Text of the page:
22. Writing software is one thing, but learning to support it is another. Sure, you may be the genius behind your code, but that doesn’t mean you have experience troubleshooting it.  Sure, you’ve debugged your code many times on your test box, but what about through email with a customer who won’t just let you on his system?  Do you know the right questions to ask?  Do you know the right things to have them to do repro the more complicated issues?  I’ve had to learn how to support my own products and it’s shown me that even my debug mechanisms weren’t what I thought they were.  So I’ve had to improve my debugging scenario and going forward it’ll be first on my mind with every feature.
  23. There’s a fine line between hardcoding things, and having parameters. You can’t hardcode everything, but you can’t have 500 params passed in either.   It’s just too clunky.  So good luck with finding that balance.
  24. Never rest on your laurels. Always be thinking ahead to the next release.  I’ve very happy with the current version of MB and MR, but before the code was released I was already listing enhancements for the next couple releases.
  25. Be honest about your shortcomings. People hate it when you BS them, so don’t even try.  Be honest about how the product works and why.  Not only will people respect you more for it, but you may convert them to your way of thinking.  People who don’t love you won’t love you anyway so you can’t convert everyone, but being honest about your bugs, and your features can go a very long way.  Show them you’re making an honest good-faith effort to write something good.

XP_CmdShell isn’t Evil

I’ve been hearing it more and more the past year.
“XP_cmdshell should always be turned off.”
“Whatever you do, don’t turn on XP_cmdshell!”
“We can’t do that, it requires XP_cmdshell!”
“You’ll fail your audit if XP_cmdshell is turned on.”
And all the other variations.

And I suppose I’ve been hearing it more and more lately because Minion Reindex requires it and Minion Backup will require it even more so.

However, I’ll tell you I’m getting pretty tired of hearing it so true to my blog I’m going to rant.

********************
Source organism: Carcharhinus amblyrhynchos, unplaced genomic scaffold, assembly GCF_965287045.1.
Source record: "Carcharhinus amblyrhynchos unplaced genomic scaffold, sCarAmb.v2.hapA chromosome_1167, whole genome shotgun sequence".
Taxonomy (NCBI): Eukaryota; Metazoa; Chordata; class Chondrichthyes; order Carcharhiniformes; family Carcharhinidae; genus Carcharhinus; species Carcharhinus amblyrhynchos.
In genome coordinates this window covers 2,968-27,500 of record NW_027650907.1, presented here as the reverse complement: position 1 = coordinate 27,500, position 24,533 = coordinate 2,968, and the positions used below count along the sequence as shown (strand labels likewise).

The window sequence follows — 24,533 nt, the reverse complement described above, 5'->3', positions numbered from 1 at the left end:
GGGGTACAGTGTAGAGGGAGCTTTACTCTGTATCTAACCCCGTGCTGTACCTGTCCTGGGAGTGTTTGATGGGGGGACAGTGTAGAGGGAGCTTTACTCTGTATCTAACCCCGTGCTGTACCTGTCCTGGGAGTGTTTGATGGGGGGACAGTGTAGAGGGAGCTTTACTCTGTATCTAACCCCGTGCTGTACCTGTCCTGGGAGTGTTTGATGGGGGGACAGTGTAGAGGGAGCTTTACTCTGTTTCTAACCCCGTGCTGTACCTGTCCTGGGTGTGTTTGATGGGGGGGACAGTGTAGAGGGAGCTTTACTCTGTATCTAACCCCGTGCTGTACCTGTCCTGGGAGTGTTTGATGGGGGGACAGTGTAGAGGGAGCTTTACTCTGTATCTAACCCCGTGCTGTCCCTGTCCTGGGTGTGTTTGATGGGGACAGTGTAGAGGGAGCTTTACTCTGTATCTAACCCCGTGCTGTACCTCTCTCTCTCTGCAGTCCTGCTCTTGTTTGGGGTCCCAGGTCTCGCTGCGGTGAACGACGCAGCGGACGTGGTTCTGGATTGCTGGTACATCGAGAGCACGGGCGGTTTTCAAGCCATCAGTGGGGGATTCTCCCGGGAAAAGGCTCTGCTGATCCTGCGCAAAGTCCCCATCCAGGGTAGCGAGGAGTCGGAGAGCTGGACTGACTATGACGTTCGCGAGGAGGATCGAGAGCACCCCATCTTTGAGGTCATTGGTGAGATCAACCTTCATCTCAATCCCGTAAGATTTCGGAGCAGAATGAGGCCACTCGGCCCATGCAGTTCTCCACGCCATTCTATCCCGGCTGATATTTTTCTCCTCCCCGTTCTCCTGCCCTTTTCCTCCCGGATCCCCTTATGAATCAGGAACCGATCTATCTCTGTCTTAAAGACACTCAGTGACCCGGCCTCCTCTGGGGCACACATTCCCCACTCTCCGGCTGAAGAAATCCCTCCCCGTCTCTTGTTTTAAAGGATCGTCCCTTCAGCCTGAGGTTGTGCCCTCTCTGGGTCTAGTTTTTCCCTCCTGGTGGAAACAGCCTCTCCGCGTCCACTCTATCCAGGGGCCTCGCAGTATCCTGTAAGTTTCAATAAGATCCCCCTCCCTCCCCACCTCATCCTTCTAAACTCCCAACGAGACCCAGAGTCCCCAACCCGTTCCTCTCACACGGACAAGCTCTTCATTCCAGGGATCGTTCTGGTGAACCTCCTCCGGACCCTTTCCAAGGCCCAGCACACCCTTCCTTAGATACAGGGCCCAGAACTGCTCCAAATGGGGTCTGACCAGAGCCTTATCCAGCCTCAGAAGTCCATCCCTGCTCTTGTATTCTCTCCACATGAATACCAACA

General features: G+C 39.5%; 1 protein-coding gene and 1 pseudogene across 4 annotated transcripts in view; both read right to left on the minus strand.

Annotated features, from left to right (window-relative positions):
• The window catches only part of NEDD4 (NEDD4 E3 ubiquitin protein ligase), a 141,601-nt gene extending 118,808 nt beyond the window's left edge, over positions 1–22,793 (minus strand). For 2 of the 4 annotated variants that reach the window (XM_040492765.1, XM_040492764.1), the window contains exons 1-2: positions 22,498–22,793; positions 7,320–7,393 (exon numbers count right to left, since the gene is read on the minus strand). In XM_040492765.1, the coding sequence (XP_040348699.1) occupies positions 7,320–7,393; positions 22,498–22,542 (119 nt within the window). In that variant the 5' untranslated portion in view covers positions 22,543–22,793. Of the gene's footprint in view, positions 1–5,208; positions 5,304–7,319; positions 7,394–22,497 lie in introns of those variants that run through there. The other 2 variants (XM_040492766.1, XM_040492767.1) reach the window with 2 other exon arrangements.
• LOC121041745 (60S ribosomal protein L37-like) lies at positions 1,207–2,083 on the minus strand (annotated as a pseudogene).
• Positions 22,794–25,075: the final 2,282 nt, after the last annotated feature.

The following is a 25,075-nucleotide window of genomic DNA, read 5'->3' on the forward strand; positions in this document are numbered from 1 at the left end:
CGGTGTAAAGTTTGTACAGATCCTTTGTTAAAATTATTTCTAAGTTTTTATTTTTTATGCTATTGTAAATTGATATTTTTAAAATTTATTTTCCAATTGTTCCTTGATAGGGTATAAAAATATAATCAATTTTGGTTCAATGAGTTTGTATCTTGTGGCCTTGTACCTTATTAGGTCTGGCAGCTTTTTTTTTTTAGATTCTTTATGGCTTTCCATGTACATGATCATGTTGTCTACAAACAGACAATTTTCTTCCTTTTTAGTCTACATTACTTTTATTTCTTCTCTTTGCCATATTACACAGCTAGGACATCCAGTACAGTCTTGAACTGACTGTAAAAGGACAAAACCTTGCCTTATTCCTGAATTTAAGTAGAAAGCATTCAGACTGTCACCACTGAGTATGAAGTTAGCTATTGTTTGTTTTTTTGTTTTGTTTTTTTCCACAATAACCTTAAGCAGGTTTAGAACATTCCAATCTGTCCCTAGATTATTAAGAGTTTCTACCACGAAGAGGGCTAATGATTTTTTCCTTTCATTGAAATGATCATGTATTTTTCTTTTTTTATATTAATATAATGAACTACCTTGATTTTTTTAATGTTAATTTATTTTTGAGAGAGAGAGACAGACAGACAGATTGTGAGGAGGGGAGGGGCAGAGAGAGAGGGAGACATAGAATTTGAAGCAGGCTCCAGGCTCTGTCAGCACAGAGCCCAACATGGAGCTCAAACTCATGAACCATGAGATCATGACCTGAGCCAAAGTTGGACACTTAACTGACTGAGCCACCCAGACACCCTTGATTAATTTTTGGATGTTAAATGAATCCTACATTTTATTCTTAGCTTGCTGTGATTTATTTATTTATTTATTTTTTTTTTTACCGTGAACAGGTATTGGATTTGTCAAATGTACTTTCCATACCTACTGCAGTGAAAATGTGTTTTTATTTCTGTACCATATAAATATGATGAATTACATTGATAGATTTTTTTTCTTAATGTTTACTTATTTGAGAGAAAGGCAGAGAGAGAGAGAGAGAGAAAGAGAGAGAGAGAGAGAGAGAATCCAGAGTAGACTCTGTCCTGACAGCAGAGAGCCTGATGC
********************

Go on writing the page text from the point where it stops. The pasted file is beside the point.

XP_cmdshell has been around forever. And way back in the day, like 15-20yrs ago, it was installed wide open to the public. This is where the problem started. This was back in the day when SQL’s GUI allowed way too many people who had no idea what they were doing to create and manage DBs. That ease of use was a huge part of SQL Server taking hold in the industry. However, with the product being that easy to use, a lot of these untrained DBAs had no idea XP_cmdshell was even there, so their instance was completely vulnerable and they didn’t even know it. Honestly, this was Microsoft’s fault. They should never have packaged up something that dangerous completely open to the public. But you know what, back then they were also installing sa with a NULL password by default too. And Oracle had their scott\tiger username\password combo, so MS wasn’t the only one doing dumb security back then.

However, now XP_cmdshell comes turned off and when you enable it, it’s not open to public anymore. So seriously, what are you still afraid of? I understand that you used to be scared of it because there was no way to lock it down back then. In fact, Microsoft didn’t provide a way to lockdown XP_cmdshell until somewhere in the neighborhood of version 4.2. So back when it was open to public I can see how writing a DENY statement would be really taxing to you as a DBA.
But these days you don’t have any excuses. You have to go out of your way to open it up to public. XP_cmdshell is still really useful and I’m personally able to create many excellent solutions using it… things that would be much more difficult otherwise. And do you know what I tell people who tell me how dangerous it is? I ask them why they don’t lock it down.

Think about it… there are many dangerous features in SQL. And they’re all kept in check by controlling permissions to them. You don’t see anyone screaming that those other features should be allowed on the box because they just say, we use it but we keep its usage controlled pretty tightly. So why doesn’t that apply to XP_cmdshell? Do you think that SQL all of a sudden forgets how to deny execute perms when that gets called? Do you think that SQL honors all security except that one? Do you think XP_cmdshell is powerful enough to override SQL security and just do what it wants anyway?
Of course not. So what are you afraid of?

The truth is that XP_cmdshell can do a lot and in the wrong hands it can make a royal mess of things. Then again so can DELETE and UPDATE. So can SHUTDOWN. So can CLR. So can DROP DATABASE. So can Dynamic SQL. And you don’t see anyone saying that all of those should never be allowed on any server for any reason. And I would honestly venture to say that Dynamic SQL has been the cause of far more security breaches than XP_cmdshell ever has. I don’t have any numbers to back me up, but I bet if you look at the number of security issues caused by XP_cmdshell, they’re far out-weighed by other features.